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Book review: Who can you Trust? How Technology Brought Us Together – and Why It Could Drive Us Apart

19th Dec 2018
Phase 3 Consulting
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Title: Who can you Trust? How Technology Brought Us Together – and Why It Could Drive Us Apart
Author: Rachel Botsman
ISBN: 978-0-241-29617-2
Reviewer: Kate Wadia, Phase 3 Consulting
Reviewer’s Rating: 4.5 out of 5

‘Who Can you Trust?’ is a brilliant book Rachel Botsman simultaneously explains, explores and unnerves. As a librarian I’d be hard-pressed to decide whether to categorise this as textbook, sci fi or thriller - it is all.

The subject is both technology and trust. The story is how a digital era has brought fundamental changes and challenges to who and how we trust and the consequences when we do and don’t.

Three ages of trust

Botsman explains that before the advent of major, centralised trust institutions – banking systems and state-issued ‘fiat’ currencies, industry regulators, trademarks and authorities – trust was local and community-based. Local trust then shifted to an institutional trust. 

Technology has brought us together by allowing a second ‘trust leap’ to distributed trust. Distributed trust removes the middle-man and replaces the authority figure of a leader, expert or organisation with a platform.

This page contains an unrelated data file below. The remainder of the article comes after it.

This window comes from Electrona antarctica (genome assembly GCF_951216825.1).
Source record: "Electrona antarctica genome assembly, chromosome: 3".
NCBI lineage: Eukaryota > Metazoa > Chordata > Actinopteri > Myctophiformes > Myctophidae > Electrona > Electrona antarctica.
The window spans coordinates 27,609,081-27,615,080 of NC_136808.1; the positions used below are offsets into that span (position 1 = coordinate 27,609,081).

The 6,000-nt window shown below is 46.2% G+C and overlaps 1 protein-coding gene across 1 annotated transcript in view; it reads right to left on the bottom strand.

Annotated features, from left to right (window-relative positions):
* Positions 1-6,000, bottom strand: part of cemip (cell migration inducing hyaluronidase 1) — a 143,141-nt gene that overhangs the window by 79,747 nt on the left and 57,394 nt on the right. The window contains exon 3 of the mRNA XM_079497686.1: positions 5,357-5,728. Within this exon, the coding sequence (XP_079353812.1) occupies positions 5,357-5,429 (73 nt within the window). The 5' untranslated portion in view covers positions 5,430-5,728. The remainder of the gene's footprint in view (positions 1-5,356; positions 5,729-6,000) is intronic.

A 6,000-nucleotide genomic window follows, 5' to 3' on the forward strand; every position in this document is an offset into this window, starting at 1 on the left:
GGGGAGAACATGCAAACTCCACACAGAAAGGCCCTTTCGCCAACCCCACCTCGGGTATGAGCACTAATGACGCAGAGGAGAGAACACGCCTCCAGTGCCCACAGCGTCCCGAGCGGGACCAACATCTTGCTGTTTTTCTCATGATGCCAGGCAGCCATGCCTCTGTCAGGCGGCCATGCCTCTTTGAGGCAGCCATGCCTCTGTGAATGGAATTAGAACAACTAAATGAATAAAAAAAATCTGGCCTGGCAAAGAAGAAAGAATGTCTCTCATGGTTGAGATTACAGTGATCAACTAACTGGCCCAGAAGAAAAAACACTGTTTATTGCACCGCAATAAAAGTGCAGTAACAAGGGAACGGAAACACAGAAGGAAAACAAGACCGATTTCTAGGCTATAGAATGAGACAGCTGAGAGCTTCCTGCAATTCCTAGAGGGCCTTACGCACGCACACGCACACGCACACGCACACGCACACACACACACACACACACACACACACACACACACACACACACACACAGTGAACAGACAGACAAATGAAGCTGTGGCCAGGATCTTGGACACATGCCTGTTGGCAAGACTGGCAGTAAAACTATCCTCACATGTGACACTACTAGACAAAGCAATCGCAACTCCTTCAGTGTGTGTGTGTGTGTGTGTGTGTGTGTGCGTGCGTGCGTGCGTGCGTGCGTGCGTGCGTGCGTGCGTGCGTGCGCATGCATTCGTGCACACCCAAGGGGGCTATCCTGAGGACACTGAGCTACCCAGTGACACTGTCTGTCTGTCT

Platforms like Uber, Airbnb, Amazon, Tripadvisor and even BThFacebook pages create the opportunity for each person to establish trust in something with access to validating views from a much wider pool of connections and pre-built recommendation power.

How we know if something is good, bad or ugly is a decision we can distribute via the tech.

After understanding the academics in chapter one, prepare to be shocked at a battery of beatings our trust has taken first in the institutions.

Breakdown of trust

The US government met a ‘moral and ethical nightmare’ with the Tuskegee scandal by deliberately infecting unwitting black Americans. The bankers behind the rash risk-taking that plunged us into the financial crisis of 2008 likewise created an irredeemable trust breach. 

In the UK, we lost faith in our leaders with weapons of mass destruction. Arguably, the author provokes, this disintegration of institutional trust is why Hilary Clinton is not the current US president.

The rise of the e-commerce site Alibaba is cited first as a example of how rapidly one bright idea overcame a human trust barrier (hence the phrase ‘trust leap’) to persuade people to exchange goods and money without even meeting a person.

We jump in cars with strangers because the app told us they were our Uber driver. Once upon a time, we never thought we would do these things.

Leaps of trust

But Botsman does not leave us beyond the second or third chapter to hear the horror stories. First she explores some of the less logical ways in which our trust works - we look for things that are strangely familiar. 

For example, if my chatbot starts our interaction with “Hey Kate!”, rather than “Addressing employee ID 60845”, then I’m more relaxed (it’s one reason why we like emoticons).